</Page.Resources>
    <Grid
        Background="{StaticResource ApplicationPageBackgroundThemeBrush}">
        <VisualStateManager.VisualStateGroups>
            <VisualStateGroup
                x:Name="VisualStateGroup">
                <VisualState
                    x:Name="FullScreenLandscape" />
                <VisualState
                    x:Name="Filled" />
                <VisualState
                    x:Name="Snapped" />
                <VisualState
                    x:Name="FullScreenPortrait">
                    <Storyboard>
                        <ObjectAnimationUsingKeyFrames
                            Storyboard.TargetProperty="Visibility"
                            Storyboard.TargetName="MyLandscape">
                            <DiscreteObjectKeyFrame
                                KeyTime="0">
                                <DiscreteObjectKeyFrame.Value>
                                    <Visibility>Collapsed</Visibility>
                                </DiscreteObjectKeyFrame.Value>
                            </DiscreteObjectKeyFrame>
                        </ObjectAnimationUsingKeyFrames>
                        <ObjectAnimationUsingKeyFrames
                            Storyboard.TargetProperty="Visibility"
                            Storyboard.TargetName="MyPortrait">
                            <DiscreteObjectKeyFrame
                                KeyTime="0">
                                <DiscreteObjectKeyFrame.Value>
                                    <Visibility>Visible</Visibility>
                                </DiscreteObjectKeyFrame.Value>
                            </DiscreteObjectKeyFrame>
                        </ObjectAnimationUsingKeyFrames>
                    </Storyboard>
                </VisualState>
            </VisualStateGroup>
        </VisualStateManager.VisualStateGroups>
        <ScrollViewer
            x:Name="MyLandscape"
            Style="{StaticResource HorizontalScrollViewerStyle}">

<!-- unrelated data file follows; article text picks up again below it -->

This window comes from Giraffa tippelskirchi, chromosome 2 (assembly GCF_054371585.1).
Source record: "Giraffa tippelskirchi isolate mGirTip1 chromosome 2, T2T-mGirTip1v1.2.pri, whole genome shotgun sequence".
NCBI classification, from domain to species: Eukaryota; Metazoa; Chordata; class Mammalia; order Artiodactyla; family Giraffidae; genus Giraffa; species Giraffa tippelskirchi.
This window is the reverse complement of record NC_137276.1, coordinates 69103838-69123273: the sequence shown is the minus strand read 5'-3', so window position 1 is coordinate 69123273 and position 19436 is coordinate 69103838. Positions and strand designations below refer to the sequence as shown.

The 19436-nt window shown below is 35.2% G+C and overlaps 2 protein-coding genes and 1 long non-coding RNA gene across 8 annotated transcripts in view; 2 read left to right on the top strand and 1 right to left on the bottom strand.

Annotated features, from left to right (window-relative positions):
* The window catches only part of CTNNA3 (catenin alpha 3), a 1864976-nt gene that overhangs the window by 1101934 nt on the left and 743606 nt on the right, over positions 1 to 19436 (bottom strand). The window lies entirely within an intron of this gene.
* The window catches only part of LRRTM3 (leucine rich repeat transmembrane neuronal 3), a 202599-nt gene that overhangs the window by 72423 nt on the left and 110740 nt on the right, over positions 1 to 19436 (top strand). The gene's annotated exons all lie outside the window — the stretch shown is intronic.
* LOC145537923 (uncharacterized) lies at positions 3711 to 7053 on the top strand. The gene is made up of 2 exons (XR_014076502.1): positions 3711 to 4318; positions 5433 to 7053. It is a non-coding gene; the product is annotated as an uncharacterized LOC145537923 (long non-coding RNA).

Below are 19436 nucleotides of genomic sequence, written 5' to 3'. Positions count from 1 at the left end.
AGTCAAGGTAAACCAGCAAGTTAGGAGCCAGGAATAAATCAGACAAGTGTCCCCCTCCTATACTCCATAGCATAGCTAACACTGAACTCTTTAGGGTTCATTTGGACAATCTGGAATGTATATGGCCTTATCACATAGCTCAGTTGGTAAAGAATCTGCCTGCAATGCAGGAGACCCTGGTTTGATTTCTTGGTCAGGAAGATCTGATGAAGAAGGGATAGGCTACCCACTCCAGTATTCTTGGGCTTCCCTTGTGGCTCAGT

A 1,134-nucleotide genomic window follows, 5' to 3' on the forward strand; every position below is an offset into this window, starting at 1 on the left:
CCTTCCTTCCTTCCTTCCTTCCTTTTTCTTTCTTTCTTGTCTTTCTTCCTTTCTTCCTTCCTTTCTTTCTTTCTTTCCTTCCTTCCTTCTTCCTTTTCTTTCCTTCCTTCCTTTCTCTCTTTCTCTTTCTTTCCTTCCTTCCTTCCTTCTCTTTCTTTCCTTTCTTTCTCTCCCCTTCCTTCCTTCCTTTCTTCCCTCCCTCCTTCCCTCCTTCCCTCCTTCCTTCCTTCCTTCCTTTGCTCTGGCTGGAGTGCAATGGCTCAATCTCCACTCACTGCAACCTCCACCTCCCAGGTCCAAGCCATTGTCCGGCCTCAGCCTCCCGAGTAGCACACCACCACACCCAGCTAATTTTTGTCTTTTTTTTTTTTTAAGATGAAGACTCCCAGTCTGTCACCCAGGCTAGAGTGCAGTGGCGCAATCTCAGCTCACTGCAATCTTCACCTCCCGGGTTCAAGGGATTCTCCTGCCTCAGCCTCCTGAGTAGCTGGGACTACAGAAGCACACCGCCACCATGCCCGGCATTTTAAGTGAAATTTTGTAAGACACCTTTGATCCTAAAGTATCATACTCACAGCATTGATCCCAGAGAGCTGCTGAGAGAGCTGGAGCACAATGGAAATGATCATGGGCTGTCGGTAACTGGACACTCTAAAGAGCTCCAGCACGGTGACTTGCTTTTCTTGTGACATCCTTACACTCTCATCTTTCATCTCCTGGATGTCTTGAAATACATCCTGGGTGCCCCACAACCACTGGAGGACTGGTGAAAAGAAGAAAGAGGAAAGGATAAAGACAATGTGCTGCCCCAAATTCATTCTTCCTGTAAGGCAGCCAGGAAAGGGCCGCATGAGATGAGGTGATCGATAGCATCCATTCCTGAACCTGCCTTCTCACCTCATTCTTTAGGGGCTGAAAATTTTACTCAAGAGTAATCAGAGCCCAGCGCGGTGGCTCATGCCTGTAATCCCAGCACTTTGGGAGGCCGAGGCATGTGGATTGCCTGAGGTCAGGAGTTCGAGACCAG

<GridView
                ItemsSource="{Binding}"
                ItemTemplate="{StaticResource DataTemplate1}" />
        </ScrollViewer>
        <ScrollViewer
            x:Name="MyPortrait"
            Style="{StaticResource VerticalScrollViewerStyle}"
            Visibility="Collapsed">
            <ListView
                ItemsSource="{Binding}"
                ItemTemplate="{StaticResource DataTemplate1}">
                <ListView.ItemsPanel>
                    <ItemsPanelTemplate>
                        <WrapGrid
                            Orientation="Horizontal" />
                    </ItemsPanelTemplate>
                </ListView.ItemsPanel>
            </ListView>
        </ScrollViewer>
    </Grid>
</Page>

License

This article, along with any associated source code and files, is licensed under The Code Project Open License (CPOL)

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About the Author

John Michael Hauck
Software Developer (Senior) LECO Corporation
United States United States
John Hauck has been developing software professionally since 1981, and focused on Windows-based development since 1988. For the past 17 years John has been working at LECO, a scientific laboratory instrument company, where he manages software development. John also served as the manager of software development at Zenith Data Systems, as the Vice President of software development at TechSmith, as the lead medical records developer at Instrument Makar, as the MSU student who developed the time and attendance system for Dart container, and as the high school kid who wrote the manufacturing control system at Wohlert. John loves the Lord, his wife, their three kids, and sailing on Lake Michigan.